Smiley Gongyi said that the authorities continued to pressure urban residents to leave their homes and colluded with developers in the violent destruction of housing. Forced evictions had contributed to problems of homelessness. The regulations allowed for local government to use forced evictions without public consultations. Those who resisted would have their electricity and water cut off. In several instances, people resisting demolition of their homes had been killed. Officials often took reprisals against victims, and courts frequently sided with the Government. China should provide investigations and hold criminally accountable those responsible for violent evictions.
Human Rights Documentation Centre expressed concern over the deprivation of health care rights of detainees in China. There had been cases of detainees whose health conditions had rapidly deteriorated and led to their death because the authorities had not reacted properly and in a timely manner. The reality was that many ill individuals were held in detention and denied proper medical care. The Chinese Government should allow for independent investigations into such cases.
Right Defenders Support Group said that the Chinese Government had made little progress when it came to child labour, and often approved of schools sending children to factories. Female victims of domestic violence who fought back were often prosecuted. China had not adopted a comprehensive law on domestic violence, which was handled under criminal law only if it caused severe injuries or death. There was no adequate protection of minors against corporal punishment.
Civil Rights and Livelihood Watch said that the Chinese Government had done little to improve public education possibilities for rural children. Urban schools received more funding than rural schools, which led to different levels of education between different areas, and many rural schools had been forced to close, and education consequently became more expensive. Parents of migrant children had to pay high fees; their schools were poorly equipped and at danger of being shut down by the authorities. All children should have equal access to public education.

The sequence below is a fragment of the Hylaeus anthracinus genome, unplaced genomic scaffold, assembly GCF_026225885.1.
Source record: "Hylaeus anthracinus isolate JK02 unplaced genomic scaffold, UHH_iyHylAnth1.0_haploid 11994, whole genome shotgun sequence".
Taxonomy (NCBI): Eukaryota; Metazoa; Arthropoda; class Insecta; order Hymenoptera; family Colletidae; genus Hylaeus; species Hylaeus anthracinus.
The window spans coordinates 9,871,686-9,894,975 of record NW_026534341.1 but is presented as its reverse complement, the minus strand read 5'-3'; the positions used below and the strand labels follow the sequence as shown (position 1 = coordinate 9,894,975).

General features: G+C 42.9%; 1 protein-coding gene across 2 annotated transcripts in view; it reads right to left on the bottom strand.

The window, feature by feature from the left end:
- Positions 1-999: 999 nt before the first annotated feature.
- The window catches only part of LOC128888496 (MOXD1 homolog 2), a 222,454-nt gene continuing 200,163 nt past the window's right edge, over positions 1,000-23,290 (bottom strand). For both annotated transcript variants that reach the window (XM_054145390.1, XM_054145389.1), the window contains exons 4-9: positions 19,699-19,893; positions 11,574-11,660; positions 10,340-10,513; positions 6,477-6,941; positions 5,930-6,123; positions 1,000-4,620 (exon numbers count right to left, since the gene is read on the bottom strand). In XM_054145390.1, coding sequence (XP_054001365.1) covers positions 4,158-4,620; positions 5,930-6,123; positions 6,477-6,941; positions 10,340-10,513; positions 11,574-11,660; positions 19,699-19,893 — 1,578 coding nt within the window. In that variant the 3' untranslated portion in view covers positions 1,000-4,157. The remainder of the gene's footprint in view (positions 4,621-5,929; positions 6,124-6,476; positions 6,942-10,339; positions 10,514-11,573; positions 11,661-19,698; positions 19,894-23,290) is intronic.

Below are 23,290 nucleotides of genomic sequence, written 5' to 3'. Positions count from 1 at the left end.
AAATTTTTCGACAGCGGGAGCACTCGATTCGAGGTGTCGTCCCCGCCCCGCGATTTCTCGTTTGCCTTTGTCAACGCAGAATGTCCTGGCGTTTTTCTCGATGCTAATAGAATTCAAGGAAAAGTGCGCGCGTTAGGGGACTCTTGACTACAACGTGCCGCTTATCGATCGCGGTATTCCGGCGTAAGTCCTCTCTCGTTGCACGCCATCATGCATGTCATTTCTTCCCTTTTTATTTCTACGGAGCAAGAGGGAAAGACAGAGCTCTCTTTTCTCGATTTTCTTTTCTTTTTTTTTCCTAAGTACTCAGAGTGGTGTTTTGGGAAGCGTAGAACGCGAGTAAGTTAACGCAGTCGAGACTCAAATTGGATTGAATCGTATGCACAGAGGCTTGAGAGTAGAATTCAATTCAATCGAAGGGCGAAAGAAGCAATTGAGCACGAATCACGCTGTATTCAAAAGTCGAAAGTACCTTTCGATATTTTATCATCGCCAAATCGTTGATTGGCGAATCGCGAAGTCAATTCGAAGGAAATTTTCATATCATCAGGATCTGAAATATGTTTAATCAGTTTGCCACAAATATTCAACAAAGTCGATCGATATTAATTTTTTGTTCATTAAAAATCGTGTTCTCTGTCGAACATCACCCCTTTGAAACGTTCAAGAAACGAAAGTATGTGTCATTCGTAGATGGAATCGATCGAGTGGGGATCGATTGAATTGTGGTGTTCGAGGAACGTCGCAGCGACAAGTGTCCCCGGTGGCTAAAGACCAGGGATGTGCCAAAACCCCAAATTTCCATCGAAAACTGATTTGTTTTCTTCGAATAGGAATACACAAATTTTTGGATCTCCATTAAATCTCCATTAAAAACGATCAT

Tibet Monitor said that the Government had pushed Han Chinese to move to Tibetan areas in order to boost their economy, but that had not improved Tibetans’ economic conditions. Tibetans were not able to take the civil service exam in their language, while their religious institutions had been under increased assault. Any attempts to protest were met with violent crackdowns. China ought to protect the cultural rights of all ethnic minorities and ensure freedom of religious expression. Independent investigations should be held into the use of violence to suppress Tibetans and hold responsible officials criminally accountable.
Tibet Coalition stated that more than 100 Tibetans had self-immolated since 2009. The Chinese Government showed disdain for nomadic lifestyle and was forcibly moving people without prior consent of those people. The Government thus deprived them of adequate standards of living. Consent ought to be necessary for any future resettlement process. Targeting Tibetan artists and those promoting education in the Tibetan language had been wide spread. The quality of life of monks and nuns had significantly decreased.
Human Rights in China said that the wide-spread corruption significantly hindered access to education, affordable healthcare and employment opportunities. Recent highly publicized trials and convictions of citizens calling for increased transparency of official assets raised serious concerns about reprisals against civil society actors who advanced and participated in anti-corruption measures, the majority of whom were members of the New Citizens Movement. Such politicized prosecutions and crackdowns on moderate voices sent a dangerous message that even constructive actions would not be tolerated.